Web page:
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Is the thermostatic control a bimetallic that controls draft air to the firebox by opening or closing a slide gate based on stove temp? Or a thermostat driven control that controls a combustion fan & draft inducer? Or something else?

My experience with manual pipe dampers is that it is dependent on the draft of the installation. Some need one because the chimney & stove or furnace or boiler have too much draft and too much heat from the appliance gets sucked up the chimney. Others don't have as strong a draft and don't need one. You would need a manometer (for example Dwyer Mark II Model 25) to take a reading and see what the conditions require.

As CT says it should not move its position by itself due to the spring.
 

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Discussion Starter #5
The thermostat controls the combustion feed fan and the blower to force the air into the ductwork. The slide gate at the top is manual and so is the damper on the door for the ash pan under the firebox. The picture above is the damper in the pipe. It always sits on an angle as far as I can tell because of how the pipe runs into the wall to go up the chimney.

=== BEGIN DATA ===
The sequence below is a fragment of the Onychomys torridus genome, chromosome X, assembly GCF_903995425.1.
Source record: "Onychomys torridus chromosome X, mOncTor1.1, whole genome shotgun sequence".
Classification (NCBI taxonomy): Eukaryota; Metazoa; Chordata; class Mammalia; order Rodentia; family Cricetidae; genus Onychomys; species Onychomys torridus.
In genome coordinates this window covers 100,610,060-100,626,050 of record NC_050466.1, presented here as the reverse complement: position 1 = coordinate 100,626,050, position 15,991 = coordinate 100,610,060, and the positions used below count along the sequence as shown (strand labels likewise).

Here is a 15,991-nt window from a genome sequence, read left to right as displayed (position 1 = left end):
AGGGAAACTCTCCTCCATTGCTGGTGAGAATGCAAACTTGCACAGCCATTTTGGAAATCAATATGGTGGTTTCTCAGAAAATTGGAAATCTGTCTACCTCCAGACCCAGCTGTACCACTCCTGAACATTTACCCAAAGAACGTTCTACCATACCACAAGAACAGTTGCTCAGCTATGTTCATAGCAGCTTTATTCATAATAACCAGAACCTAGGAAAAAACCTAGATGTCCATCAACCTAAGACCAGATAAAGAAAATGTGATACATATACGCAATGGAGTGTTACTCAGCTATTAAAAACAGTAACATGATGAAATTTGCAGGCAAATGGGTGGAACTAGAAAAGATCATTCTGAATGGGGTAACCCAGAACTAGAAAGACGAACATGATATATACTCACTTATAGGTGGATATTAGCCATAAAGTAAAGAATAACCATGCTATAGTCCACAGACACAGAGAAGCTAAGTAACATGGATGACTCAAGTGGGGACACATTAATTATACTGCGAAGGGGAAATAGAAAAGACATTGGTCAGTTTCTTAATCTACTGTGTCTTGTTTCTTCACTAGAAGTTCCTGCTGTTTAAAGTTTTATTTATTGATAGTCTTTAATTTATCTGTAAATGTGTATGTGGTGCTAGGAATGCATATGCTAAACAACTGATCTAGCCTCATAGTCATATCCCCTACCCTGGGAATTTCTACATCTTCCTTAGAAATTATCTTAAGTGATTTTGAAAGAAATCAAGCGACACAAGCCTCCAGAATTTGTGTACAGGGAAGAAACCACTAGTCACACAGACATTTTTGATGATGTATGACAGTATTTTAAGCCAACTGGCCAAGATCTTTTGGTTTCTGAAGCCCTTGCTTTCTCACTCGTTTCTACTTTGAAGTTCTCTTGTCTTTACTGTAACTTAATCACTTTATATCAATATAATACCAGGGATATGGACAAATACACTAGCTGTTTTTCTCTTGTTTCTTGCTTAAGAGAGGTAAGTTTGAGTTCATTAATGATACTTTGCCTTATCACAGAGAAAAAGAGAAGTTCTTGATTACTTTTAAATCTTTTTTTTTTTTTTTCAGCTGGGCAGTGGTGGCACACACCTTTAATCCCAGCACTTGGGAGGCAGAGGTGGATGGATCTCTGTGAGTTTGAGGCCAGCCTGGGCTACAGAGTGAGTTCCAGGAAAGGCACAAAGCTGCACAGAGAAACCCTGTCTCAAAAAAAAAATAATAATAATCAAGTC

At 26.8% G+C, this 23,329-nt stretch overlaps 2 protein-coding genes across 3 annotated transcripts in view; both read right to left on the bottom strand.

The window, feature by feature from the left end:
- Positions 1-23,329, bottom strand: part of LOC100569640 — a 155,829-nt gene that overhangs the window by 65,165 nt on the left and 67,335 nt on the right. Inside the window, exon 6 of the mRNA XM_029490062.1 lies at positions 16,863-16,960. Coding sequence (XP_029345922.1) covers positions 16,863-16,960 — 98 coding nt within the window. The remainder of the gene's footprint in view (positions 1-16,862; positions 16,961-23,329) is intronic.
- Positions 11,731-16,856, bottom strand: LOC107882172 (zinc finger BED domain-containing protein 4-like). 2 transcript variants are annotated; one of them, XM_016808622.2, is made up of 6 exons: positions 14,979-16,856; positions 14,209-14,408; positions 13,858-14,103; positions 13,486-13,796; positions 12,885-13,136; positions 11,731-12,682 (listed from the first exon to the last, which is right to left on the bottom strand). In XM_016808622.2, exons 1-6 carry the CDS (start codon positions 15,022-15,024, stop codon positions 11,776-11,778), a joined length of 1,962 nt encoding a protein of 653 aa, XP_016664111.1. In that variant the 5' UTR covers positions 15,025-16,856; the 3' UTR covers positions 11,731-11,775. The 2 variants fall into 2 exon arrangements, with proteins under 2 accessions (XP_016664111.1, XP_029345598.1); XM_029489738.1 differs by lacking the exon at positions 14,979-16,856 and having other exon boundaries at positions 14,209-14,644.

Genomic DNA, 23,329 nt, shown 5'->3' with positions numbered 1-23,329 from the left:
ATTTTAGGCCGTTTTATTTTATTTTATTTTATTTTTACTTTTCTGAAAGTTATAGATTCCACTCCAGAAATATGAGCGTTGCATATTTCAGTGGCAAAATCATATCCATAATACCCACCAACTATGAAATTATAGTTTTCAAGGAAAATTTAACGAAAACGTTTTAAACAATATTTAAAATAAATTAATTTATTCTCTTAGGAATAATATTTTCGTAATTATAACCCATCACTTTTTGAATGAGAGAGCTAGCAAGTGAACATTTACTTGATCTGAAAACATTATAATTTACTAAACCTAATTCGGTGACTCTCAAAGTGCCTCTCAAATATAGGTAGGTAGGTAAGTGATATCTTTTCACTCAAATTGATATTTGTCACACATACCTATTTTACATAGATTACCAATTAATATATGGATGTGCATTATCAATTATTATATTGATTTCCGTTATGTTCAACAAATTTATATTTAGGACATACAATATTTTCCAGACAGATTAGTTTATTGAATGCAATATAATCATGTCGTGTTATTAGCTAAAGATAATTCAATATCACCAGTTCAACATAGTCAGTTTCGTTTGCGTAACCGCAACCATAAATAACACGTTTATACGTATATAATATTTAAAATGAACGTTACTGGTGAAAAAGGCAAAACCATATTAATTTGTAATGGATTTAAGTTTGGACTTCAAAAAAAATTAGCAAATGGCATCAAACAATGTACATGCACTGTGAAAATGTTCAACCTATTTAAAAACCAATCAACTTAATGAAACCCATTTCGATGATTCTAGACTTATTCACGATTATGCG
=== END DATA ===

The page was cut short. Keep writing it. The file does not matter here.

It is possible between the wind and the fact the basement got water in it and hence made the wood a little wet that it hasn't been burning hot enough. Also hasn't been tremendously cold. I cleaned the chimney in case a flake of creosote flipped down and was blocking the smoke from exiting.